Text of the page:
• 20 Million Miles to Earth

    20 Million Miles to Earth


    There's a dialogue exchange here where American military men mention to the local Italian authorities that their men came from Venus and are "corrected" that it's pronounced Venice. I like to imagine a similar exchange inspired this fun little movie that takes a very King Kong-like story, but makes it a quickly growing creature from the planet Venus, who's taken to Rome and wreaks havoc after escaping its containment, making its way to an iconic landmark.

    Understandably Ray Harryhausen's creature…

  • Stage Struck

    Stage Struck


    And introducing Christopher Plummer...

    With the passing of any actor or filmmaker I like, I always look over their filmography to see what's well regarded that I've yet to see, even if I don't end up getting around to them for a while. When said actor is one of the greatest Canada has ever produced, and I saw that his first feature film was directed by Sidney Lumet and starring Henry Fonda (re-teaming the year after 12 Angry Men) and…

  • M



    It'd be almost impossible to top the original Fritz Lang film, but if one feels the desire to remake a classic, this is the way to do it. The first time I saw this in 2017 I was far less familiar with Joseph Losey, so I went in very skeptical, but watching it again I was still surprised at how well this works.

    I'm not sure a plot summary is needed, but for those unaware, M is about a serial…

  • He Who Must Die

    He Who Must Die


    A movie that starts out as a simple enough tale, where a Greek village gets permission to put on the Passion Play by the ruling Turk (having grown to accept this is their lives and decided not to rock the boat), meeting another Greek Catholic community who were run from their homes after joining the Greek army in revolt against the occupying Turkish forces, only to be struck down, and how they've been roaming, looking for a new home, and…

  • Dear Phone

    Dear Phone


    Peter Greenaway dryly rattles off some humorous stories involving phone obsession over images of the stories, phone booths and with traffic noise. I slightly preferred Windows, but I think the speed with which the stories were rattled off, the extent to which there was crossover between stories and the quality of the audio/thickness of Greenaway's accent make this one I'm sure will only improve upon re-watch. But, the reason I felt the need to review this is to tell every…

  • The Comedy of Terrors

    The Comedy of Terrors


    There's so much of this that shouldn't work, and I definitely felt while watching it that many won't, but I think it's safe to say that those who like the Old Hollywood studio version of black comedy (think We're No Angels and Arsenic and Old Lace), you'll probably enjoy this.

    Waldo Trumbull (Vincent Price) runs a funeral parlor (taken over from the father of his "opera singing" wife Joyce Jameson, Boris Karloff, who's not all there anymore) with the help…

  • The Day of the Locust

    The Day of the Locust


    This one will have to go in the "director I respect with enormous ambition makes exactly the movie they intended that's great thematically, and seems right in my wheelhouse, but on first viewing didn't work for me" camp. On first look I'd say it's an overindulgent, pretentious, unrestrained mess, but I'm open to another viewing finding it to be all of those things, but also great.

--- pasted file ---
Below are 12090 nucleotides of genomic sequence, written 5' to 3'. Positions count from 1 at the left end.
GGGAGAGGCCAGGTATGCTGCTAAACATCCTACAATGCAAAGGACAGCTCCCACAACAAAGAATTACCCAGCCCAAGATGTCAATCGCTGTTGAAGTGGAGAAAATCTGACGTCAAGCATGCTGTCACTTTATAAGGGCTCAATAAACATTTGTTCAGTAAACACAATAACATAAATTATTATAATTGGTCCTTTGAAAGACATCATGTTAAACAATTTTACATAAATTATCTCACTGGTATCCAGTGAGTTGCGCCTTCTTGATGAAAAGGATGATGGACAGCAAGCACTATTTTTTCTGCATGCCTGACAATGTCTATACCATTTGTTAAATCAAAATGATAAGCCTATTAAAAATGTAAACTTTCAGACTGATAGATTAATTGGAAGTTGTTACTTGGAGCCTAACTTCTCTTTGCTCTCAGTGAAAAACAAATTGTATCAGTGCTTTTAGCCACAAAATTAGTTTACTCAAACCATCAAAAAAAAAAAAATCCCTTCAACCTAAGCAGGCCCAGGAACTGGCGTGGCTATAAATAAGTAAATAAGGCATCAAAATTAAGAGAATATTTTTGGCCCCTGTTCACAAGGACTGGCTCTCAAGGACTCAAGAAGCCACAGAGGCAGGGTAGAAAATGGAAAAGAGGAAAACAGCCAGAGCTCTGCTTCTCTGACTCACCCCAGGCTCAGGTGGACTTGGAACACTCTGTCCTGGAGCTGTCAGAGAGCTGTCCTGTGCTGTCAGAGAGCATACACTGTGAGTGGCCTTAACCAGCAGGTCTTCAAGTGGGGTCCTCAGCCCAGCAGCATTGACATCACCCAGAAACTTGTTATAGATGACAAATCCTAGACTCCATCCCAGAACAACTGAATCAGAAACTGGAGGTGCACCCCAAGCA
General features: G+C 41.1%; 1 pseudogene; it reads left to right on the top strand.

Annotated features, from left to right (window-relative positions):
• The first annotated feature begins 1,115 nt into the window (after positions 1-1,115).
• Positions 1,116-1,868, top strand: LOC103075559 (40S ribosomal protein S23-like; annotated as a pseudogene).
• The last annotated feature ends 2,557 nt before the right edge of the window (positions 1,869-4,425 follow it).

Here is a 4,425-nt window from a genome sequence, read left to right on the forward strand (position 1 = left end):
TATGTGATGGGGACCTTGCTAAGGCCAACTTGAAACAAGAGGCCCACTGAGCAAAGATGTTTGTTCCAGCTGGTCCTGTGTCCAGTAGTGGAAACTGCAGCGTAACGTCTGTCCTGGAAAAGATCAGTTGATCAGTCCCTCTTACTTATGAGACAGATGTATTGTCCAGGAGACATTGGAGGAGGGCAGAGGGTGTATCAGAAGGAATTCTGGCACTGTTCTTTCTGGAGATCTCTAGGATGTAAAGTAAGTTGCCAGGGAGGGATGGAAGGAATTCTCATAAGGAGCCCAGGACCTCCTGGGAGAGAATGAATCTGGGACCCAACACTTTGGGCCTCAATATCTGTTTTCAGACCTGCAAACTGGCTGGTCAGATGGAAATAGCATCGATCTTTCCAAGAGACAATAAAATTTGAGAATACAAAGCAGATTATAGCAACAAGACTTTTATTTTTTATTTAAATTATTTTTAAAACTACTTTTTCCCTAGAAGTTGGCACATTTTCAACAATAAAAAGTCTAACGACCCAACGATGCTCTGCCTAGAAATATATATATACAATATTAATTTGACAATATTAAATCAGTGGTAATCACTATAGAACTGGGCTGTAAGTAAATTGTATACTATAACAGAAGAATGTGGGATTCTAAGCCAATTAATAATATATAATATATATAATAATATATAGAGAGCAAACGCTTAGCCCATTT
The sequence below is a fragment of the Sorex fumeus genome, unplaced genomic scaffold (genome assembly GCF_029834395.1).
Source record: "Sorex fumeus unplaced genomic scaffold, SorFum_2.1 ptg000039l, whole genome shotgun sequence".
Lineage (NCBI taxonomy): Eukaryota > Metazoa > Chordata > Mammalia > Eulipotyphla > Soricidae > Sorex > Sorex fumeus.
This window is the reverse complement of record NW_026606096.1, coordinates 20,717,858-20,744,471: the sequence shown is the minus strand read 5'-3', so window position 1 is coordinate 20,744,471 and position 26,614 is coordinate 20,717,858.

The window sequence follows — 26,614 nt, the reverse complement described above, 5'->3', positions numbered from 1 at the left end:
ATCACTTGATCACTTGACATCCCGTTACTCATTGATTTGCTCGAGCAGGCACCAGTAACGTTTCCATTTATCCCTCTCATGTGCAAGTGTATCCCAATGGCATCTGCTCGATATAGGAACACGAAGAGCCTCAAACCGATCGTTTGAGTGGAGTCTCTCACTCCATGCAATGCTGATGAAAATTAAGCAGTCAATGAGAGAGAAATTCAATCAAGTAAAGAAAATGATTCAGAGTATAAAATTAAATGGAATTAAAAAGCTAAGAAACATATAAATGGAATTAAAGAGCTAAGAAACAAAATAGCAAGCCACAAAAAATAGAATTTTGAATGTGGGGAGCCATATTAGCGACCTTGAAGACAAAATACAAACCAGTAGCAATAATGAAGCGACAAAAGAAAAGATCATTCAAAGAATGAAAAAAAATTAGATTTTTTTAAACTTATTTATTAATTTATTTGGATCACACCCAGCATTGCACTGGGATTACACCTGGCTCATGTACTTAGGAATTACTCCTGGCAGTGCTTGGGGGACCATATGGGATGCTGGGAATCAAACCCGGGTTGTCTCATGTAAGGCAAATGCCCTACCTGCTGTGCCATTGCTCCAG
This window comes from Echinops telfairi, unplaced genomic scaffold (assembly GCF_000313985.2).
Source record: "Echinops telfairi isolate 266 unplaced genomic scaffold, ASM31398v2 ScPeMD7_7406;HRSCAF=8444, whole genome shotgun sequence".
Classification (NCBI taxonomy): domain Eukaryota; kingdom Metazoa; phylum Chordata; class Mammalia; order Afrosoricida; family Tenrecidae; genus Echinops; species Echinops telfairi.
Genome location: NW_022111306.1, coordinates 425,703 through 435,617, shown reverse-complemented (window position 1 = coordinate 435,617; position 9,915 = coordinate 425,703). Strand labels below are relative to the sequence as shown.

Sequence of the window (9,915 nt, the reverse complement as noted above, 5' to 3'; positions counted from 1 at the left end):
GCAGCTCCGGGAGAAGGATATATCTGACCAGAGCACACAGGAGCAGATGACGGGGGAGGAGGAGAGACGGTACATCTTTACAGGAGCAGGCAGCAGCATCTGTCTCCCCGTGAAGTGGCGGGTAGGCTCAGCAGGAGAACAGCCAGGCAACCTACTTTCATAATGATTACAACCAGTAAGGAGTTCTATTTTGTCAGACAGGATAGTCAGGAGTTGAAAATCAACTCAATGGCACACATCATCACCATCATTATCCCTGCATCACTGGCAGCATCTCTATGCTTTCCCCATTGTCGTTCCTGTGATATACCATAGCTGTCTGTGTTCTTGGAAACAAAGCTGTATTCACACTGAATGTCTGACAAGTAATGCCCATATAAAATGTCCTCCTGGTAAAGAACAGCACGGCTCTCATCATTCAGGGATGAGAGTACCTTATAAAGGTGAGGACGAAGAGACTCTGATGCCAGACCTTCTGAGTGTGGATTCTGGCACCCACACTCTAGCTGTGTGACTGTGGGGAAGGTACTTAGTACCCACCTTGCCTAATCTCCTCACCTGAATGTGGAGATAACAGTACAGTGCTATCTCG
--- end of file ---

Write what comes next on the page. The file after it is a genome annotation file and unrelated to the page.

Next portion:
This really is the definition of a movie that I didn't enjoy, but found…

  • Rooftops



    There are bad movies that are slogs to get through and then there are movies like this one. From the outside it can be hard to understand how this movie exists, but while watching it all came into focus. Who would you get to direct a movie about Inner City youth involving criminality, romance and some dancing other than Robert Wise. And if you're Wise and haven't made a movie in a decade (his last being the underrated Star Trek:…

  • The Assassination of Trotsky

    The Assassination of Trotsky


    On paper it feels like there's a good movie here, but instead, despite a bad reputation, it turned out to be a disappointment. A stripped down telling of a lesser-known tale from history, as Leon Trotsky (a disinterested, but still solid Richard Burton) spends his final days in Mexico dictating articles and upping security in his compound, as assassin Frank Jackson (Alain Delon, not a favorite actor of mine, but especially bad here in my estimation) and his communist wife…

  • The Incredible Mr. Limpet

    The Incredible Mr. Limpet


    Arthur Lubin has quite the odd career. He started cranking them out in the mid-'30s, found some notice in the early '40s with a string of Abbott & Costello movies, then in 1950 made Francis [the Talking Mule] and suddenly spent much of the rest of his days making talking animal projects (many Francis sequels, Rhubarb and this in the midst of over one hundred episodes of Mister Ed, which he also produced).

    Here said talking animal is an animated fish,…

  • Underwater!



    I feel like this is a movie, like Around the World in 80 Days, that just inherently isn't going to work as well now, as a large part of the appeal of the movie is that we spend so much of the runtime Underwater! (or traveling the world in 80 Days), which has lost a lot of its novelty all these decades later.

    Now one of the more appealing aspects is that much of the diving footage seems to actually…

  • Timbuktu



    Even setting aside the pro-colonial viewpoint it's hard to find a lot to praise about this one, but there are a few oddities, though this doesn't include the often reliable trope of the roguish hero (Victor Mature) who only cares about money, but the love of a good woman (Yvonne De Carlo) pushes him to put his life on the line for a good cause. Often reliable, but this was one of the main aspects here that didn't work for…